My partner Brad Kuhn and I spoke yesterday at the IRWA Chapter 1 Valuation Conference. Our topic involved large-scale acquisitions, and what makes them different from a typical, single-parcel acquisition. As always, the Conference was well attend. And as always, both the panelists and the audience are made up of a great cross-section of the top right of way practitioners in Southern California. This mix often leads to some great discussions -- and yesterday was no exception.
One of the questions that arose during our presentation involved the fairly recent requirement that agencies offer to reimburse the property owner up to $5,000 to obtain his or her own, independent appraisal of the property. This is a topic that comes up frequently at these events; indeed, it commanded a large block of time at a recent ASA-sponsored seminar at which our group spoke.
The requirement comes from Code of Civil Procedure section 1263.025 (one of the statutes enacted in the wake of the Supreme Court's 2005 Kelo decision). Section 1263.025 reads, in pertinent part:
A public entity shall offer to pay the reasonable costs, not to exceed five thousand dollars ($5,000), of an independent appraisal ordered by the owner of a property that the public entity offers to purchase under a threat of eminent domain, at the time the public entity makes the offer to purchase the property.
The statute's purpose is to facilitate early resolutions, hopefully avoiding the time and cost of an eminent domain action. But the statute leaves some questions concerning its application.
First, nothing in section 1263.025 specifies when the owner must obtain the appraisal or request the reimbursement. We have come across situations recently where owners sought to use the $5,000 to obtain a trial appraisal just before the expert exchange. In my view, this does not comply with the statute's intended goal, in that it cannot facilitate early settlement if the owner does not even obtain the appraisal until shortly before trial.
Don't get me wrong. I am not arguing that owners should be forced to provide agencies early, "free discovery" by turning over these early appraisals. We've written about this subject before, and I continue to believe that agencies in general have no right to demand a copy of the owner's appraisal before making the $5,000 reimbursement. (For present purposes, I'm leaving aside the specific statute applicable to Caltrans, which does require that the owner present the appraisal in order to obtain the reimbursement.)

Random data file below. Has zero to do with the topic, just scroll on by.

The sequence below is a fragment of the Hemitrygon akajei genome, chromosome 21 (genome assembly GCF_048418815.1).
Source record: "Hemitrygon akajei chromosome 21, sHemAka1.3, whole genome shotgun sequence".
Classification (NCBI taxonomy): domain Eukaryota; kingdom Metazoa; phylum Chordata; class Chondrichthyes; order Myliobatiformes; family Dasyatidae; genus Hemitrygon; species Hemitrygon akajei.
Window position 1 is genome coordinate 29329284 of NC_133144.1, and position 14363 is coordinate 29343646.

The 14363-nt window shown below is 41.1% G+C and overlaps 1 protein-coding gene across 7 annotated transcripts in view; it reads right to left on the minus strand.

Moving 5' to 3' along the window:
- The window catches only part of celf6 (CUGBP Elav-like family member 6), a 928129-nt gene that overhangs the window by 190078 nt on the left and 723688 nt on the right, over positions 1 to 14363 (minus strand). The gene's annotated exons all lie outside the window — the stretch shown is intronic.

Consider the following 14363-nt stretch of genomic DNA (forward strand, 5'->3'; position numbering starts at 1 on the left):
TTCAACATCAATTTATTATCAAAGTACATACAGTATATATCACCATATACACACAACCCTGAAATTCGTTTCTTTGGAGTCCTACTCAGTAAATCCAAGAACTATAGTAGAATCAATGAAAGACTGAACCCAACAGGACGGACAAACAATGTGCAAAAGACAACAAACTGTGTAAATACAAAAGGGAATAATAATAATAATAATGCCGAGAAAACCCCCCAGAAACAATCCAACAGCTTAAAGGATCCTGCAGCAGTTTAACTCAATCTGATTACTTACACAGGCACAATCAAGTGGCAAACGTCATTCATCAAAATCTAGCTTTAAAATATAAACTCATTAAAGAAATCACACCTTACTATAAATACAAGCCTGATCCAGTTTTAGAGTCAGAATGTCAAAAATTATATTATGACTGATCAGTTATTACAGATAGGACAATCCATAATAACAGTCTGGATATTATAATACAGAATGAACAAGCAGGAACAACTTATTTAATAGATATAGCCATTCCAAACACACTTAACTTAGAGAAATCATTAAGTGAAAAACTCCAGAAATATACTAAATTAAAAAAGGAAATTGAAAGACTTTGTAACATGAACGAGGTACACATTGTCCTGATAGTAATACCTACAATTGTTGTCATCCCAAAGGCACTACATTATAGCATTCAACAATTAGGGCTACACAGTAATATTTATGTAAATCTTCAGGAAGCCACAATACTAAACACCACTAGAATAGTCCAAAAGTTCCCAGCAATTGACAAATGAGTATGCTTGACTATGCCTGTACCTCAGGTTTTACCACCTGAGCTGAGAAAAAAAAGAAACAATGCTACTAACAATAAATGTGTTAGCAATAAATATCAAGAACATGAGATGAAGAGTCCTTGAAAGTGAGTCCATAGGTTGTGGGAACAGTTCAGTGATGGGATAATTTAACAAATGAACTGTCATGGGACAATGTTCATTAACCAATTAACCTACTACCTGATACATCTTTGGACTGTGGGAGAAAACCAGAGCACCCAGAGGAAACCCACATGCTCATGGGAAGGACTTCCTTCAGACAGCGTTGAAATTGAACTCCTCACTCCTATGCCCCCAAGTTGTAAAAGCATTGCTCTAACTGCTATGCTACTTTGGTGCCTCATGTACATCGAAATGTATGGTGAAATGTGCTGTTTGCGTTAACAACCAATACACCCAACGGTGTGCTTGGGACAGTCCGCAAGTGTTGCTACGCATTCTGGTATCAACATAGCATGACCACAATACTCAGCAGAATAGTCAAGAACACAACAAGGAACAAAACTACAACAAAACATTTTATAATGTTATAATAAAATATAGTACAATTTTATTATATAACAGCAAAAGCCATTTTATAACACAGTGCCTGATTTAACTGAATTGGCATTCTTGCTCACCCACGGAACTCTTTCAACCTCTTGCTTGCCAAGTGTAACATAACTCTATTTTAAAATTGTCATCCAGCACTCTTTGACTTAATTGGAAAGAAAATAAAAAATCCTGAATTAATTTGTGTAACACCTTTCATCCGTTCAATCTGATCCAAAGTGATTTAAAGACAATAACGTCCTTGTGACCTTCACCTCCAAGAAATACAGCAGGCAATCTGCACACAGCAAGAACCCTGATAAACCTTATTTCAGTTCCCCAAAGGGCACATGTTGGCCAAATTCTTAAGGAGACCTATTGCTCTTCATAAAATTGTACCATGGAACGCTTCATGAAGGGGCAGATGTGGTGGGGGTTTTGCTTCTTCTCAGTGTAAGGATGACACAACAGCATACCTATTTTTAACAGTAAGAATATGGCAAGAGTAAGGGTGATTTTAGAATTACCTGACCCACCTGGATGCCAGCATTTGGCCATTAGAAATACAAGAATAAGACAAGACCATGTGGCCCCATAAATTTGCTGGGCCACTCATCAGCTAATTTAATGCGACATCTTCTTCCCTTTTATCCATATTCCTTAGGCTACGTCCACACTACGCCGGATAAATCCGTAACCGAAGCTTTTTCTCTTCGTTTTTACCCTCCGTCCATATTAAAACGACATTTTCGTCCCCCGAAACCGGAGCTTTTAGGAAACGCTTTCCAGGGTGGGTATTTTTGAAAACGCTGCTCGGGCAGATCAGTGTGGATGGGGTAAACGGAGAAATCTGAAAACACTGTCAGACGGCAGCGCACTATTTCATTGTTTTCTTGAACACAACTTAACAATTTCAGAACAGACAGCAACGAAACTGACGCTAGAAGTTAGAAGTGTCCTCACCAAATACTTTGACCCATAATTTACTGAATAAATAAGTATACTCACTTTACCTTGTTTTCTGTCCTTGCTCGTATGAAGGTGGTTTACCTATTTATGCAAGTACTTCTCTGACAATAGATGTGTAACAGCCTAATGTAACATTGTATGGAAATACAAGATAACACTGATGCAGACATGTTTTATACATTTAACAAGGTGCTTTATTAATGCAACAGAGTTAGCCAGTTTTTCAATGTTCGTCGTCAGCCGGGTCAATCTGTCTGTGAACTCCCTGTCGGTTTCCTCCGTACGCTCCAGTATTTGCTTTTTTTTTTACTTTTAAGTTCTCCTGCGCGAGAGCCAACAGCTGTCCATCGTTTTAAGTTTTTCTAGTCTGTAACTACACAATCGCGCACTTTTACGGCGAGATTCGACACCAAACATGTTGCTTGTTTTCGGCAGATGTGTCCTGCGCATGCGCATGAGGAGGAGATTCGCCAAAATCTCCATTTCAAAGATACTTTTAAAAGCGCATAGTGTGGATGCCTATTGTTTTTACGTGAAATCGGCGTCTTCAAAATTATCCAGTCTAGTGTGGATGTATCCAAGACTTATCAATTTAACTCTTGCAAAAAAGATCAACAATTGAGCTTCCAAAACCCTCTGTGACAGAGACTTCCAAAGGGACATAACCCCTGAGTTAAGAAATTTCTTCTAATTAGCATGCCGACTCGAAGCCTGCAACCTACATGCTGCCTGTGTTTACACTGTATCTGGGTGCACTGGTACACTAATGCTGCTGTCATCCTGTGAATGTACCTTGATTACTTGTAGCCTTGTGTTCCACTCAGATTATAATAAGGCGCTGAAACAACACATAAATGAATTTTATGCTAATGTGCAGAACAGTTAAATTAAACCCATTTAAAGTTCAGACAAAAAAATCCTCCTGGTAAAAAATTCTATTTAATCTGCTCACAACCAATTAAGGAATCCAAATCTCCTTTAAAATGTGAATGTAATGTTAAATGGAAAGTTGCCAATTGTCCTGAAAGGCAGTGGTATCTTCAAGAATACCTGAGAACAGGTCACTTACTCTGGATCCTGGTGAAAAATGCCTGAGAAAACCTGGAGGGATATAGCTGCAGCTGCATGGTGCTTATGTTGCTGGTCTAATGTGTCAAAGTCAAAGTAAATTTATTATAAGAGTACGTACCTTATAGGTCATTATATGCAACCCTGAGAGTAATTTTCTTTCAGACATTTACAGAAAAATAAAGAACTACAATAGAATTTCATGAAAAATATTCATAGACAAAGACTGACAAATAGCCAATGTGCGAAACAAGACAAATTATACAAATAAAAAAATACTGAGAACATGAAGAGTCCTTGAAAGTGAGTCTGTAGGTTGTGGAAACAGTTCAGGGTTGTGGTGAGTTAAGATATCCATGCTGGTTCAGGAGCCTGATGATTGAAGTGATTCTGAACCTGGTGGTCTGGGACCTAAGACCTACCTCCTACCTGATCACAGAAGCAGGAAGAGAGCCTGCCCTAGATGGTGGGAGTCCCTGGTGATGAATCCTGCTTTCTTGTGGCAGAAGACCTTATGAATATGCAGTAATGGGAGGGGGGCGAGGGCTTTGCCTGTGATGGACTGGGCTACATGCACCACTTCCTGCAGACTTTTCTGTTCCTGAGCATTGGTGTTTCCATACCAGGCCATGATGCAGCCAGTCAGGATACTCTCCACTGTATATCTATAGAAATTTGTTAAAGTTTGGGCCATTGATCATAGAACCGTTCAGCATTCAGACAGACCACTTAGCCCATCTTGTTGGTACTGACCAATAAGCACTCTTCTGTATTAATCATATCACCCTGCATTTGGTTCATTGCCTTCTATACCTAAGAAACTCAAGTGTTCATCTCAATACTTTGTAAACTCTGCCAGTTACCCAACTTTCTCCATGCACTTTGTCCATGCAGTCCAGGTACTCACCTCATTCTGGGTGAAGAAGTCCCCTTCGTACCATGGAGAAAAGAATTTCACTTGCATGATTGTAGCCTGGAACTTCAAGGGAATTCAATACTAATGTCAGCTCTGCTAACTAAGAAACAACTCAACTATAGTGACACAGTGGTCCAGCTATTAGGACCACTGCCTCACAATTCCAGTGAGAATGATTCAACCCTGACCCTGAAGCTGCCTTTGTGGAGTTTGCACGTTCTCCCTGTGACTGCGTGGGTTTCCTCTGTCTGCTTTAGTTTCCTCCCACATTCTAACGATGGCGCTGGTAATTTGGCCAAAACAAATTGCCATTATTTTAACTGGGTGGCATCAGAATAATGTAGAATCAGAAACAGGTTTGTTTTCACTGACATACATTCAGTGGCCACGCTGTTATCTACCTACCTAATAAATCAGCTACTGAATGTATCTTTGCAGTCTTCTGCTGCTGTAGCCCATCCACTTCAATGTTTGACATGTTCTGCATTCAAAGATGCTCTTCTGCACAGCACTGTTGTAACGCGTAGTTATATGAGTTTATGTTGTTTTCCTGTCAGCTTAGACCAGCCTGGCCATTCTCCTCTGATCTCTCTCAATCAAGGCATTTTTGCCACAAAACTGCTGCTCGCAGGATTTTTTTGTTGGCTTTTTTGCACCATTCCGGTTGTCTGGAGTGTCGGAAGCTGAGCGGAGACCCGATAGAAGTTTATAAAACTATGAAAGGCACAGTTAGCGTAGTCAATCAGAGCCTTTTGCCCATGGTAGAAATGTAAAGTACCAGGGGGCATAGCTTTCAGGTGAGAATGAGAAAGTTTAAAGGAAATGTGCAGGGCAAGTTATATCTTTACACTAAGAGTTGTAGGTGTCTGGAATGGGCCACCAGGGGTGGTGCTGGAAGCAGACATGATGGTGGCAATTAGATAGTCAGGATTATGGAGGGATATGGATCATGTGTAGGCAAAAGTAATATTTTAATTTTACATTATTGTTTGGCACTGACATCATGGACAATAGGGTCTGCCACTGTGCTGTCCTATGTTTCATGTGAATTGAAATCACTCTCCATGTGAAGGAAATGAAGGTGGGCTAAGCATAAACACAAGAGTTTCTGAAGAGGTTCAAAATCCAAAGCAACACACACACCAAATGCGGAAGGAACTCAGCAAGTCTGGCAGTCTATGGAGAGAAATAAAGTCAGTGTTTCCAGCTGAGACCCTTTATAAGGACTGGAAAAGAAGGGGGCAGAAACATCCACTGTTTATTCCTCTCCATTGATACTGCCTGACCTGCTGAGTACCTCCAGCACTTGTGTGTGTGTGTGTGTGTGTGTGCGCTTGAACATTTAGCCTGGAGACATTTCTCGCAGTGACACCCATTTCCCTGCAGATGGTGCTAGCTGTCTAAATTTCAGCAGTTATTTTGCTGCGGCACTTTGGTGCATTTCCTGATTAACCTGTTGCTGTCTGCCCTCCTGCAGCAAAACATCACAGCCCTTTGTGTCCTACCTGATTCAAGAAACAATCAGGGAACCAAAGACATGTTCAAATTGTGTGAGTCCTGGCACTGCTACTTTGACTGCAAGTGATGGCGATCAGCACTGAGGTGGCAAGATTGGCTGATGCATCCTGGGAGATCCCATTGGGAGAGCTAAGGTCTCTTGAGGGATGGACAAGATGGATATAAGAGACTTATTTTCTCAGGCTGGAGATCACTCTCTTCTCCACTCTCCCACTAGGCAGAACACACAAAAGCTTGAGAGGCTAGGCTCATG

An owner should expect, however, to disclose at least some of the information in that independent appraisal if the owner wants to use that appraisal as leverage for an early settlement. But such a voluntary disclosure in an effort to reach a settlement is different from compelled disclosure in order to obtain reimbursement.
The bottom line: I think agencies should have a right to expect that owners who wish to take advantage of this $5,000 appraisal reimbursement will do so early in the process and with the intent of seeing if an early resolution is possible.
The second question involves negotiation timing. Now that the agency must offer to pay for this independent appraisal, must the agency also wait for the owner to obtain that appraisal before proceeding with a condemnation action? While this sounds logical, I don't believe this is a fair requirement. California's extended possession timeline already wreaks havoc with many projects and can even put federal funds in jeopardy. Adding another barrier to gaining possession -- especially considering the timing of the independent appraisal falls outside the agency's control -- does not reflect good policy, in my view.
On the other hand, where the agency does not have a compelling reason to proceed more quickly, no reason exists that the agency should not encourage owners to get their appraisals quickly in exchange for the agency's not proceeding with eminent domain in the interim. This would help fulfill the statute's goal by giving the parties a more meaningful chance to negotiate with similar information before condemnation proceeds.
In the end, it will take either an amendment to section 1263.025 or a published decision to clarify these issues. But they seem to arise frequently as practitioners struggle with how to interpret this new law, and for what it's worth, I thought I would share my view of how I think the law should evolve when all is said and done on this issue.
Rick Rayl is an experienced litigator on a broad range of complex civil litigation issues. His practice is concentrated primarily on eminent domain, inverse condemnation, and other real-estate-valuation disputes. His public ...
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